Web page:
Attract foreign students in selective courses
While the 1998 law has had an impact on the growth of the number of students in the universities, the so-called immigration policy will mainly encourage the enrollment of foreign students in the grandes écoles or selective programs such as the preparatory classes. and IUTs. Their number is increasing steadily until 2016, and the proportion of these students has increased from 22% to 29% over this period.
This approach also favors certain disciplines, such as science, engineering, law, economics and management to the detriment of the humanities and social sciences. While there has been a significant increase in students enrolled in science since 2005, the upward trend in enrollment in the social sciences and humanities is dropping.
Rise of Asia and America
This policy is also intended to attract more and more students from developed or emerging countries – such as China, Brazil or Russia – and to discourage migration from former colonies. In fact, enrollments by major region of origin show a strong increase in the number of students from Asia, America and the European Union from the 2000s. On the other hand, if the number of students African students increase sharply between 2000 and 2005, the figures drop from the implementation of the law of 2006 until 2014.
These data mask national specificities, notably the impressive increase in the number of Chinese students registered in France since 2000 (2,563 in 2000 against more than 21,000 in 2009), reaching in 2007 the same number as Algerian and Moroccan students, of which the numbers decrease over this period. The most recent years, however, show a reversal of these trends. The trends for countries with smaller numbers are less visible, but there is still a steady increase in the number of Brazilian and Russian students over the period.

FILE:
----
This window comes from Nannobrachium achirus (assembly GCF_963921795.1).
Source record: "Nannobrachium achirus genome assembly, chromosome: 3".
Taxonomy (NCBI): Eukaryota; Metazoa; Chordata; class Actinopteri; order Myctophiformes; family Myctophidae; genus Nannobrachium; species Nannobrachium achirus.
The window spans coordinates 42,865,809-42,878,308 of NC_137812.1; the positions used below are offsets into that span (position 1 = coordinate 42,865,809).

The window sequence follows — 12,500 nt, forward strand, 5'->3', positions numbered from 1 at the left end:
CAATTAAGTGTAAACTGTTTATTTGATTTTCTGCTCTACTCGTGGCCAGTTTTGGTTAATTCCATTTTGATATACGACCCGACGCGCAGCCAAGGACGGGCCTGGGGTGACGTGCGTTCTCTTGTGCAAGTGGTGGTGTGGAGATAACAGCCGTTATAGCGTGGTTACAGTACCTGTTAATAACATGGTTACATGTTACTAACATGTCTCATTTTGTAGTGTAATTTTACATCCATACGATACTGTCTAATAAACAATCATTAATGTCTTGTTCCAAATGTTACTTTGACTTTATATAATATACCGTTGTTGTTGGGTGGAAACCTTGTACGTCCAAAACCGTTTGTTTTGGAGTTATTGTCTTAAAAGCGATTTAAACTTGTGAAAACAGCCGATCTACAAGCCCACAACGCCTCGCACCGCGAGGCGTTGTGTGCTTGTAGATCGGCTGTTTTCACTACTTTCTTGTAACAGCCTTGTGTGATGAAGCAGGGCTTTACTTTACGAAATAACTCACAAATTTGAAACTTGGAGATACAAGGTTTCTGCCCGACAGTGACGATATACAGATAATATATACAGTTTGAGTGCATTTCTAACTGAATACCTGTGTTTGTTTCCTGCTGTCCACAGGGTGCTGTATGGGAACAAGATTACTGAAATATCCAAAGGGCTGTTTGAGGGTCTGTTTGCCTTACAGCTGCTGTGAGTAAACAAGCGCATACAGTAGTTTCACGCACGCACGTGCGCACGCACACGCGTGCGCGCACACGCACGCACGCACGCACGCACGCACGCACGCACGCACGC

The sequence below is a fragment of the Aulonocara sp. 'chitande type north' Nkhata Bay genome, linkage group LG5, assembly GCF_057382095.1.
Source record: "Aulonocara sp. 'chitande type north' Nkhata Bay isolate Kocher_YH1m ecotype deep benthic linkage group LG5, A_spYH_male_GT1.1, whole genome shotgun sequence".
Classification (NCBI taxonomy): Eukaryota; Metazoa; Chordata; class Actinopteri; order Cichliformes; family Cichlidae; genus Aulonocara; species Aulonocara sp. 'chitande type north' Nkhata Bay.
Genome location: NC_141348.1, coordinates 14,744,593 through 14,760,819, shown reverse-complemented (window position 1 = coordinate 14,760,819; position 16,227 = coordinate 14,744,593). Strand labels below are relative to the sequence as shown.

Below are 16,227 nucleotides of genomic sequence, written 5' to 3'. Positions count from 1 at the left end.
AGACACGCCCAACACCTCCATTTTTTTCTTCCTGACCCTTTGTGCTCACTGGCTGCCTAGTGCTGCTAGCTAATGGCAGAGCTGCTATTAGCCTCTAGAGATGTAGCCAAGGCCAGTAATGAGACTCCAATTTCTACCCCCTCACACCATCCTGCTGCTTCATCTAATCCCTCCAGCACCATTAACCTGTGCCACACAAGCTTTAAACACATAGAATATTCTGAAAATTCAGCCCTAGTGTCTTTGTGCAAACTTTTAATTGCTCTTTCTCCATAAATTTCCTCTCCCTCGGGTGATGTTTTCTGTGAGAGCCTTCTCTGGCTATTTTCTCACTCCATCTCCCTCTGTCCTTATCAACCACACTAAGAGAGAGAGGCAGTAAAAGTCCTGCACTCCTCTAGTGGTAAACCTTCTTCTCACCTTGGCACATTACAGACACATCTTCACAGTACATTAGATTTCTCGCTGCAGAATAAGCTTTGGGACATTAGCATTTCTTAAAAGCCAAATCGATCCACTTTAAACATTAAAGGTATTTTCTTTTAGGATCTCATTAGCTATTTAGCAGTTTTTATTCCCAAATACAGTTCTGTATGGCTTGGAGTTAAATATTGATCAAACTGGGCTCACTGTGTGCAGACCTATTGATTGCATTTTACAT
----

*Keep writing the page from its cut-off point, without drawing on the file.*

A logic of “market”
The way in which student migration is managed in France comes in the context of the evolution of North-South relations and the qualitative and quantitative changes in immigration. If, at the turn of the 1960s, France adopted a very positive vision of student migration from Third World countries and greatly contributed to the training of the future elites of the newly independent countries, as early as the 1980s, the training of students foreigners is part of an international competition for “talent” and is defined in terms of “market to win”. As Borgogno and Streiff-Fénart write , the stakes of international cooperation are now
“To push French universities to hold their place in training in advanced technologies. The index of attractiveness of a university is now measured by its “technological” influence and its ability to attract students from countries where the technological level is equal to or higher than that of France.
Previous governments have thus paved the way for the current reforms. The increase in tuition fees for non-EU foreign students will have the main effect of accelerating already well-established trends leading to the reconfiguration of the characteristics of student mobility to France, unless a widespread mobilization of the university and university sector. more generally, the whole of French society can not counter these reforms.
Author Bios: Lama Kabbanji is a Researcher at the Institute for Research for Development (IRD) and Sorana Toma is a Teacher-researcher, ENSAE ParisTech at Paris-Saclay University